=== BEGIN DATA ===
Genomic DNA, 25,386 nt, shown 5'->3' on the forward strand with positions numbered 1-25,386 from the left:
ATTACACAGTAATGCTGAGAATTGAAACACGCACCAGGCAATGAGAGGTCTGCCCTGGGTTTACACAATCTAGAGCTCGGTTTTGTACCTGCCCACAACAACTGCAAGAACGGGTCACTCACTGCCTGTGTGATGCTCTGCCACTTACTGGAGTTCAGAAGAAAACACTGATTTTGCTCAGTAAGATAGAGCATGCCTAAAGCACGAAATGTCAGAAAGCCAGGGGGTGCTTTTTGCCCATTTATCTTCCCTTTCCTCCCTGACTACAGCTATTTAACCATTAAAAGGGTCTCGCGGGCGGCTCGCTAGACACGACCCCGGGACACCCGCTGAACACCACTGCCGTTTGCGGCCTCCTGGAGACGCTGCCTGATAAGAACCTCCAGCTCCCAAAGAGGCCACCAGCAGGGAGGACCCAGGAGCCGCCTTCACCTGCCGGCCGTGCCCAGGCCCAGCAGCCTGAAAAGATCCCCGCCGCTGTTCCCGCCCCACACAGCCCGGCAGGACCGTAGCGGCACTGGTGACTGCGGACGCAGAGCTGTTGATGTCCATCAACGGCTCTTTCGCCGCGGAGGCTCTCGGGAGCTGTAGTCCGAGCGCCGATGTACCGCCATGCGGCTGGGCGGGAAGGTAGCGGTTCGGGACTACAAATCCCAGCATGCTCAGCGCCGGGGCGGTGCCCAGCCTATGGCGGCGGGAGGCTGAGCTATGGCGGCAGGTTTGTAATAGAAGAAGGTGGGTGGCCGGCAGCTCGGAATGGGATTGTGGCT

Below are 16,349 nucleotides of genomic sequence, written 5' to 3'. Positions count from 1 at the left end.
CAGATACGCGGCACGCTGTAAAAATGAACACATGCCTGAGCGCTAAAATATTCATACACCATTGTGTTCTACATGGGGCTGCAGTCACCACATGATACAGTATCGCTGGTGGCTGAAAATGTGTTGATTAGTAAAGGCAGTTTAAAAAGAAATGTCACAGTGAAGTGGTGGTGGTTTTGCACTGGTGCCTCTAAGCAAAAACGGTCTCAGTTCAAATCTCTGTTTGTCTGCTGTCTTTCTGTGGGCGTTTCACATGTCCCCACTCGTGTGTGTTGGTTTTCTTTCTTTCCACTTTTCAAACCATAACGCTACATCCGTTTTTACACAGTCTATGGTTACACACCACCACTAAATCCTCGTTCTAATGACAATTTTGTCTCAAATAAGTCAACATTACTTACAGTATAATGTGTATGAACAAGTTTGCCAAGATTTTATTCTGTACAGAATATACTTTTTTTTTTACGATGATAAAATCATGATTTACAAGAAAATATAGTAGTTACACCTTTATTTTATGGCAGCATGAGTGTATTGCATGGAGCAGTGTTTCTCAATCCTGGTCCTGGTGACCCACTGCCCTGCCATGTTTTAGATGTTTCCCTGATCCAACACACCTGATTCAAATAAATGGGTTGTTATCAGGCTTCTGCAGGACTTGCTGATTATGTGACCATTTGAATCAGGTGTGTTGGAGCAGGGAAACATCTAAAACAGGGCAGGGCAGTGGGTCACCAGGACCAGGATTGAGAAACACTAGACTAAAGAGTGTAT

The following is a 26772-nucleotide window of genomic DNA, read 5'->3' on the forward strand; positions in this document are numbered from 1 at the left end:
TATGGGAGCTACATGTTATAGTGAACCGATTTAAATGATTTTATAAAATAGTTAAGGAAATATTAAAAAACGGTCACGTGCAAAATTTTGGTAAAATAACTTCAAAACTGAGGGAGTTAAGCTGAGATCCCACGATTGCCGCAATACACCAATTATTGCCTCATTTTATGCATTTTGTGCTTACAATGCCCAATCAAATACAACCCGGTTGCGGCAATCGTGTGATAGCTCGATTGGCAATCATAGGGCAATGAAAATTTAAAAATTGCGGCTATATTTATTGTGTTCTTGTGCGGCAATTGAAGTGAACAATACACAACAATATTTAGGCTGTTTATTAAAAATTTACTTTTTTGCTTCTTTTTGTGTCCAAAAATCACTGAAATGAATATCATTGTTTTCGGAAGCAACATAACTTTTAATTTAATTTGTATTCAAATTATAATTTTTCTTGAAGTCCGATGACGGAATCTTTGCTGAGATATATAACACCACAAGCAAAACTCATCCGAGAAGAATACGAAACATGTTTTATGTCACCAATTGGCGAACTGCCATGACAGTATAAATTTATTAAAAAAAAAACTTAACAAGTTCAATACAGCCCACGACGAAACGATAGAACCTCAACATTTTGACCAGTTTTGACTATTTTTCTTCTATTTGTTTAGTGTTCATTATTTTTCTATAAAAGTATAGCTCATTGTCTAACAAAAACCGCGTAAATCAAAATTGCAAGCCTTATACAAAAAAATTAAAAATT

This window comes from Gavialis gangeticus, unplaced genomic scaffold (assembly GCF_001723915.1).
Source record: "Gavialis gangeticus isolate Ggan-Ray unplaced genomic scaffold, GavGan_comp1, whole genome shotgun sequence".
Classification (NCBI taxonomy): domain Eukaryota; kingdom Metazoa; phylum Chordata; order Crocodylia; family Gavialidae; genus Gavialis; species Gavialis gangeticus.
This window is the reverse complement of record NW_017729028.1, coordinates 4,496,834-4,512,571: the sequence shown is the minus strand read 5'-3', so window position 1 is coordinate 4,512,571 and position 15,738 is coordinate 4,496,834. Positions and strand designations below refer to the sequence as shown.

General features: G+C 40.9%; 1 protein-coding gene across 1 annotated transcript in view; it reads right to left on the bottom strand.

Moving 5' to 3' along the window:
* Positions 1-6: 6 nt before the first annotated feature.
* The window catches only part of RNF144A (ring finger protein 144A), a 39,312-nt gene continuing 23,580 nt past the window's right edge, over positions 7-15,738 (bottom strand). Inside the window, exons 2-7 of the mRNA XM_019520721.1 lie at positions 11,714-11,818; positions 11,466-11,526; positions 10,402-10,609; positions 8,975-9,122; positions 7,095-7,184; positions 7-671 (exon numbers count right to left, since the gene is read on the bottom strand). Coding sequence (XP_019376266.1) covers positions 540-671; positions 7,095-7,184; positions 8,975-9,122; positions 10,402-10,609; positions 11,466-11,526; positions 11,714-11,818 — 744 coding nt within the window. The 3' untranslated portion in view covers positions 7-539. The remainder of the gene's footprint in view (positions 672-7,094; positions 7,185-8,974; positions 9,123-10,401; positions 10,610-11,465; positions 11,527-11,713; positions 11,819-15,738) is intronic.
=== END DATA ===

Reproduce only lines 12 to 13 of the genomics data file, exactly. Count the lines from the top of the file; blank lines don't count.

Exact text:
Moving 5' to 3' along the window:
* Positions 1-6: 6 nt before the first annotated feature.